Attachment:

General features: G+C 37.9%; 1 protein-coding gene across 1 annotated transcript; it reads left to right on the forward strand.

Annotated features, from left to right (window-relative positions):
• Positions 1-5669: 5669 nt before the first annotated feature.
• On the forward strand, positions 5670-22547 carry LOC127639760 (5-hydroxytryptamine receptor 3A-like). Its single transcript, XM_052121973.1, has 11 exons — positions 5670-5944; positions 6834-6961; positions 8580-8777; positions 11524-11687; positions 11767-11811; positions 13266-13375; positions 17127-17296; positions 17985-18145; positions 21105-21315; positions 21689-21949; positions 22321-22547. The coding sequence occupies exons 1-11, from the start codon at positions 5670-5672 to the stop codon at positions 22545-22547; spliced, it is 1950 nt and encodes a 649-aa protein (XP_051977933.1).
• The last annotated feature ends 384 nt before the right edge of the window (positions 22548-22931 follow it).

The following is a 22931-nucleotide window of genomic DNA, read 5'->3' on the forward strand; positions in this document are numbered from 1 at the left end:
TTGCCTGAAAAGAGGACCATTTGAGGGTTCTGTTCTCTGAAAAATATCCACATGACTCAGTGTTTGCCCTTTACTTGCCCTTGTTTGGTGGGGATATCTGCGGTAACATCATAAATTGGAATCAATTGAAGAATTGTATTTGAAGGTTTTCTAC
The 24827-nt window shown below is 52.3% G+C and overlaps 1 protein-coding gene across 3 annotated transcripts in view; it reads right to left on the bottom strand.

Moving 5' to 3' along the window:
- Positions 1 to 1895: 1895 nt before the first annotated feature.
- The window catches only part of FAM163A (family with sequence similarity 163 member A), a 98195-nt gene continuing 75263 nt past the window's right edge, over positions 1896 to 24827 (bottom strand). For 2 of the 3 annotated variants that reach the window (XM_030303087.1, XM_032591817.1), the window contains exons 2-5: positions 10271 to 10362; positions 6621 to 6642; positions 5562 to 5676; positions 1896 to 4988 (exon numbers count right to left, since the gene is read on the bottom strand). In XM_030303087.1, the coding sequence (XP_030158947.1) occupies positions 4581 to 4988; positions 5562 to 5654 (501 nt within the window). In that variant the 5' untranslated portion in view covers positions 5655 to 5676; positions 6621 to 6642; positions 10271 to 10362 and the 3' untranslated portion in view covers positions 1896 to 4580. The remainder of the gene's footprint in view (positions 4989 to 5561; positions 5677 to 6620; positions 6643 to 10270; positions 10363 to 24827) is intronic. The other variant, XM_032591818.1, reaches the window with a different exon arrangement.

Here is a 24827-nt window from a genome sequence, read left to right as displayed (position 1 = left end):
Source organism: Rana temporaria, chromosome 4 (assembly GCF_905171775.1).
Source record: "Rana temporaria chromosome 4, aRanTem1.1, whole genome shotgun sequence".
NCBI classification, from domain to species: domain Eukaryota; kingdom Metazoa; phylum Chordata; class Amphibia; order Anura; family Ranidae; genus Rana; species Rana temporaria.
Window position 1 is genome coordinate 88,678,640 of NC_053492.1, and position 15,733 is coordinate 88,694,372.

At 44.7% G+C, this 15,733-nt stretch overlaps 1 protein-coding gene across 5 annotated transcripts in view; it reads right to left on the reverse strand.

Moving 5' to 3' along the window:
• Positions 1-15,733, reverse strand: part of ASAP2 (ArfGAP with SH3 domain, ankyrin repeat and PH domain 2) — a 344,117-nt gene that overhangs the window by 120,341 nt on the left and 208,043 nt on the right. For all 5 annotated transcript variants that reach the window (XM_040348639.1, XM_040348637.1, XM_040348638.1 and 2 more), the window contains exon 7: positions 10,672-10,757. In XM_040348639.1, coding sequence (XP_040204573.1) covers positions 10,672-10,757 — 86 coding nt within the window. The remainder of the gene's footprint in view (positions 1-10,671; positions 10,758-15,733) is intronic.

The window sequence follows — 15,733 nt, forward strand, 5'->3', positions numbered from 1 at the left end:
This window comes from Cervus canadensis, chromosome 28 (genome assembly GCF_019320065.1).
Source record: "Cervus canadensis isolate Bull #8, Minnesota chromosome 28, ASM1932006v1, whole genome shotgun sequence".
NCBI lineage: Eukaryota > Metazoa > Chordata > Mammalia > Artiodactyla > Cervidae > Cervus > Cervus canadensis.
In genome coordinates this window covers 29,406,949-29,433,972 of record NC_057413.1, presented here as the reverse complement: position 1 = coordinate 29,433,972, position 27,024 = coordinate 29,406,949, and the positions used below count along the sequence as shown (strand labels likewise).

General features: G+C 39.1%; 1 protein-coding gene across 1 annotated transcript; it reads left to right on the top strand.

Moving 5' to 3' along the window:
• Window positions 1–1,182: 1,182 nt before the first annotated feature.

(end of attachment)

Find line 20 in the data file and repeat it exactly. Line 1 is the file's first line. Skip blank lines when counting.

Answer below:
The window sequence follows — 15,733 nt, forward strand, 5'->3', positions numbered from 1 at the left end: